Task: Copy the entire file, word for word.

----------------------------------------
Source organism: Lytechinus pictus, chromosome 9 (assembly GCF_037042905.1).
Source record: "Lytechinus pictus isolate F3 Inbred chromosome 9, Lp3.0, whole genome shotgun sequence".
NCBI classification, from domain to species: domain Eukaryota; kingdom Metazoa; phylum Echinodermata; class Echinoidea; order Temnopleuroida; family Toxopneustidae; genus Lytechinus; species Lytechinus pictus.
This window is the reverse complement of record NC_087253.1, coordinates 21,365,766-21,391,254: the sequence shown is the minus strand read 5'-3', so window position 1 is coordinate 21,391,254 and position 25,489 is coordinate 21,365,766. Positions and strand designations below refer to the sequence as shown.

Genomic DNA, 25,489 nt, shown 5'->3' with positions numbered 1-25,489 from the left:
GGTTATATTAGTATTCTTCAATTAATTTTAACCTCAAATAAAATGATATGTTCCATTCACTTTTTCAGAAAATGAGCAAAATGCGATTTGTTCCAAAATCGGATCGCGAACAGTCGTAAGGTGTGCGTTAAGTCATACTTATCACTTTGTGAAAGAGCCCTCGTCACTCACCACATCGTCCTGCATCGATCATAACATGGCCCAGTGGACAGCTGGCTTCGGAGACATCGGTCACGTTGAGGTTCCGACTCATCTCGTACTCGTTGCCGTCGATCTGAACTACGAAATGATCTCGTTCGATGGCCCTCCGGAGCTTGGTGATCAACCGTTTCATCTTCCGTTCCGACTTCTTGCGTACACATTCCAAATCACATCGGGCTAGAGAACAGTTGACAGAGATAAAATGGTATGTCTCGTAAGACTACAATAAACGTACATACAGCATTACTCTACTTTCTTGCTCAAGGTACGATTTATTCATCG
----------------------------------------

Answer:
Source organism: Lytechinus pictus, chromosome 9 (assembly GCF_037042905.1).
Source record: "Lytechinus pictus isolate F3 Inbred chromosome 9, Lp3.0, whole genome shotgun sequence".
NCBI classification, from domain to species: domain Eukaryota; kingdom Metazoa; phylum Echinodermata; class Echinoidea; order Temnopleuroida; family Toxopneustidae; genus Lytechinus; species Lytechinus pictus.
This window is the reverse complement of record NC_087253.1, coordinates 21,365,766-21,391,254: the sequence shown is the minus strand read 5'-3', so window position 1 is coordinate 21,391,254 and position 25,489 is coordinate 21,365,766. Positions and strand designations below refer to the sequence as shown.

Genomic DNA, 25,489 nt, shown 5'->3' with positions numbered 1-25,489 from the left:
GGTTATATTAGTATTCTTCAATTAATTTTAACCTCAAATAAAATGATATGTTCCATTCACTTTTTCAGAAAATGAGCAAAATGCGATTTGTTCCAAAATCGGATCGCGAACAGTCGTAAGGTGTGCGTTAAGTCATACTTATCACTTTGTGAAAGAGCCCTCGTCACTCACCACATCGTCCTGCATCGATCATAACATGGCCCAGTGGACAGCTGGCTTCGGAGACATCGGTCACGTTGAGGTTCCGACTCATCTCGTACTCGTTGCCGTCGATCTGAACTACGAAATGATCTCGTTCGATGGCCCTCCGGAGCTTGGTGATCAACCGTTTCATCTTCCGTTCCGACTTCTTGCGTACACATTCCAAATCACATCGGGCTAGAGAACAGTTGACAGAGATAAAATGGTATGTCTCGTAAGACTACAATAAACGTACATACAGCATTACTCTACTTTCTTGCTCAAGGTACGATTTATTCATCG